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  • In reply to "anonymous" 19 June 2017 6:52PM
    I have often wondered this too - so many other public services and private industry have set shift patterns which see to work (yes, I my hubby works one of these rotas) - I suspect nursing has traditionally be seen as a female profession and as such there may be more emphasis on flexible working for childcare, etc???

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  • I don't think is about the length of the shift, I think is all about who does the off duty. 4 long days in a row, finish night duty Monday morning and then back on a long day Tuesday morning this is ludicrous. All to cover the shifts but in the long run makes nurses tired and go off sick. Shift patterns on the off duty is more important than long days itself. As previous comments I prefer long days short shifts lead to incomplete work sometimes.

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  • It is the shift pattern that is the issue. Working nights and day the same week is enough to make you go off sick. The perfect rota would be doing you three nights in one week and then days the following week. It does work because I have done the rota before.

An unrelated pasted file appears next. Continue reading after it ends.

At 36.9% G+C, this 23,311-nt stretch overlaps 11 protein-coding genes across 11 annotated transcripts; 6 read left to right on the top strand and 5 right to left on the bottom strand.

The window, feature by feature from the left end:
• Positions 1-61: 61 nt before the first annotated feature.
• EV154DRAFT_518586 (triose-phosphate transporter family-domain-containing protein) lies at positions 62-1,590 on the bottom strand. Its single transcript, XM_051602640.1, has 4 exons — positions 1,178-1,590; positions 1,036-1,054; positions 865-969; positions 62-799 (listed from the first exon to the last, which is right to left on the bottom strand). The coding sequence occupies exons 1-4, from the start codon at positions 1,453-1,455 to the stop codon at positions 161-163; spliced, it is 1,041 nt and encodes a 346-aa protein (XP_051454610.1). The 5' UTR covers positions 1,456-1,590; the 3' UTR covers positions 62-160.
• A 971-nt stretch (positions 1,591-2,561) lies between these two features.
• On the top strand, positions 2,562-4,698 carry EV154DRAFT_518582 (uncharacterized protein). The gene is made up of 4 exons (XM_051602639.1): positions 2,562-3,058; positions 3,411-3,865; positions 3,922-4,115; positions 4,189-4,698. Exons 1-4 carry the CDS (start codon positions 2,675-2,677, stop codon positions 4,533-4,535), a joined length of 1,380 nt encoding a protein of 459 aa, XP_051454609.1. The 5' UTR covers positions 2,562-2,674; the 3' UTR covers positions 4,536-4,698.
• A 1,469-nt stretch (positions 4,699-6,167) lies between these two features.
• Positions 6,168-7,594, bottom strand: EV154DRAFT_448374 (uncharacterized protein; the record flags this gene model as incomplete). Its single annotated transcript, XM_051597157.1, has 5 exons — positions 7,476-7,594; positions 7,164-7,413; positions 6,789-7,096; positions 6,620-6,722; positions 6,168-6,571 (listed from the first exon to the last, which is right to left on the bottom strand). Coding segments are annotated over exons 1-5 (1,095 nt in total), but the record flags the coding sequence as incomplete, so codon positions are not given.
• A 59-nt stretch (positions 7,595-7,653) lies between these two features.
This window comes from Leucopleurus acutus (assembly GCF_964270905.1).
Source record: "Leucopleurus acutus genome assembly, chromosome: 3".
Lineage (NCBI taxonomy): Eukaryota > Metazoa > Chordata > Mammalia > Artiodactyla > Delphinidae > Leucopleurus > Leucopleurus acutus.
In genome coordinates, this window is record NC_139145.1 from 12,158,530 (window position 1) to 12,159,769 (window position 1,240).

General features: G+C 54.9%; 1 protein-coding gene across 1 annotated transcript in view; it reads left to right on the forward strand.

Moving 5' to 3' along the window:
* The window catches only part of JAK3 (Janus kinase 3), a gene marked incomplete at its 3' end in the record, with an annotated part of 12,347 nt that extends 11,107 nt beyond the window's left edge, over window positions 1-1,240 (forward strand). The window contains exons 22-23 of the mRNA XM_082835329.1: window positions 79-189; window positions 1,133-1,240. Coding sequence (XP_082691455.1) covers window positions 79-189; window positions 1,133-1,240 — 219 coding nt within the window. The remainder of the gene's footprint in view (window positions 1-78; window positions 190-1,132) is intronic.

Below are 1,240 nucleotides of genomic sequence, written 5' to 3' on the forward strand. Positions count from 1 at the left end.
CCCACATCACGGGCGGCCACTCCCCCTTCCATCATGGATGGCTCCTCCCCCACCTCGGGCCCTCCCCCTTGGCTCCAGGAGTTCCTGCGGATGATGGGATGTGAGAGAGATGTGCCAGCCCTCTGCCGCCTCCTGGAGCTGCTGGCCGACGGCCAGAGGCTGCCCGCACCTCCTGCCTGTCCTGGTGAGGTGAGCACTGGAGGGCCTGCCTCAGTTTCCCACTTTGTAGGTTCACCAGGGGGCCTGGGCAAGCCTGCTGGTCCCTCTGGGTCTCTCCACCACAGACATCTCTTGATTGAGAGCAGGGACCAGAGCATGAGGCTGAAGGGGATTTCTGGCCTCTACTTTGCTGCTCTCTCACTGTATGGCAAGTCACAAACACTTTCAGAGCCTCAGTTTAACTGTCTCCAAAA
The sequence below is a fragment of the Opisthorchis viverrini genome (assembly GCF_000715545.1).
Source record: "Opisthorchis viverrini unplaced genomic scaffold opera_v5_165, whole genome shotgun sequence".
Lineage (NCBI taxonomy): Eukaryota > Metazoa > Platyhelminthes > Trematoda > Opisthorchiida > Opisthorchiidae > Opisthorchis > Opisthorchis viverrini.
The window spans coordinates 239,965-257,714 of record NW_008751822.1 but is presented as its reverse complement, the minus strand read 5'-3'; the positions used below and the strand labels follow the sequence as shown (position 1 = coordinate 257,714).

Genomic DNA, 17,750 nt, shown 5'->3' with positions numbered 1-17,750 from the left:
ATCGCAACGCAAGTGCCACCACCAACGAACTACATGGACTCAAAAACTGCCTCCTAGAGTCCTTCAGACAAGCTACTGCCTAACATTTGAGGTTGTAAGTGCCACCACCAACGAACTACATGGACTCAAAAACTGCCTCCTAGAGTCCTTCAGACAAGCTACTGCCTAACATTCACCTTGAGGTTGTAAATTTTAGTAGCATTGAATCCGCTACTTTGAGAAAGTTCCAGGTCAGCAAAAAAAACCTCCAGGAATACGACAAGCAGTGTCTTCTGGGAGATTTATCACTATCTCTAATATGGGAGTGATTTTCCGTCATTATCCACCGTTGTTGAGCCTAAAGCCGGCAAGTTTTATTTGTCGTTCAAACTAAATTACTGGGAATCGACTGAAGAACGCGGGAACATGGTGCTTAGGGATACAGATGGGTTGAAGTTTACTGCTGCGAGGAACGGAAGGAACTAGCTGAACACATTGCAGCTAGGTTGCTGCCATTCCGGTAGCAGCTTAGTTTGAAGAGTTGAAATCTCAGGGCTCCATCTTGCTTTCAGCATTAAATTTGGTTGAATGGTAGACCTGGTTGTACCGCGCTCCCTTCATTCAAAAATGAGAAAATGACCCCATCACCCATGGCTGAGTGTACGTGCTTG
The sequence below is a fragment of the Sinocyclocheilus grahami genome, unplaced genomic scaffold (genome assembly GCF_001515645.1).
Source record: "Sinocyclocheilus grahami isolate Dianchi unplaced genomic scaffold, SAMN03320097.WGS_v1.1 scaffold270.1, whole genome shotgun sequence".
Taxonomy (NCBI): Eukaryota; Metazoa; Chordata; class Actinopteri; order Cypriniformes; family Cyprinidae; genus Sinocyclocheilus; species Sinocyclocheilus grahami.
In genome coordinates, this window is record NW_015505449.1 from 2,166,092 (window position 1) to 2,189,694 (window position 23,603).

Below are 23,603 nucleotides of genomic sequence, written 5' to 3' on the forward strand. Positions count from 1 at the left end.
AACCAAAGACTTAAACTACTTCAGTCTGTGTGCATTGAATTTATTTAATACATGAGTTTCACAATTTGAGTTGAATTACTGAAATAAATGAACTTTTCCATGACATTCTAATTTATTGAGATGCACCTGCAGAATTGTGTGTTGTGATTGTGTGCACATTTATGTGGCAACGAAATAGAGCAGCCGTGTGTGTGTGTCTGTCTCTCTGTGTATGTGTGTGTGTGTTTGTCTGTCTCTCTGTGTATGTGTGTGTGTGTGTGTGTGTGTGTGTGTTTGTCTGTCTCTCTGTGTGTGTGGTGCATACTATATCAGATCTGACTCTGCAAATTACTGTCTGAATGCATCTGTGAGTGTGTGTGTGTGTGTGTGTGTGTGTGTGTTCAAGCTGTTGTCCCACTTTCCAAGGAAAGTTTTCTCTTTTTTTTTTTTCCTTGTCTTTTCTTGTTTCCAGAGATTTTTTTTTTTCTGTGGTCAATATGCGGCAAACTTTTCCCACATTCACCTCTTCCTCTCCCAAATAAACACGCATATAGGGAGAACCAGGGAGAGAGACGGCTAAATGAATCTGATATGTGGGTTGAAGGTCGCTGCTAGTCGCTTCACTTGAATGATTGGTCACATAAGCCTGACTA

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  • This is quite a personal choice. I prefer short days since long days are quite tolling on me physically and mentally. I also find doing three shifts in a row too exhausting so the time off is mostly spent relaxing or trying to recover from being ill. Short days allows more social time since you'll be finishing work at a decent time and not having to rush home to get enough sleep for your next shift. I don't mind not having more days off in a week. I prefer to be well rested each day so I can deliver better quality care and enjoy my job as well.

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  • I have been doing shifts as long as 14.5hr, so these new 12hr shifts are not anything new. The thing I find has made the shifts harder and staff giving less care, as your figures state, is that instead of having 3x half hrs breaks, we are now only given 2x half hr breaks. Having been on a 33 bed Stroke Unit, we never have full template of staff , but on the only occasion we do, members are staff are taken to cover other wards, which are less manually demanding. What we need is more staff to help those wards which have a higher dependency level, to those that don't, which will allow us to provide a better level of care. It's not the 12hrs shifts that aren't providing the better care, it's the shattered staff with shortened breaks, too much work and not enough staff!
    The system can work, but they need some serious staffing levels addressed as soon as possible before we loose many more nursing staff.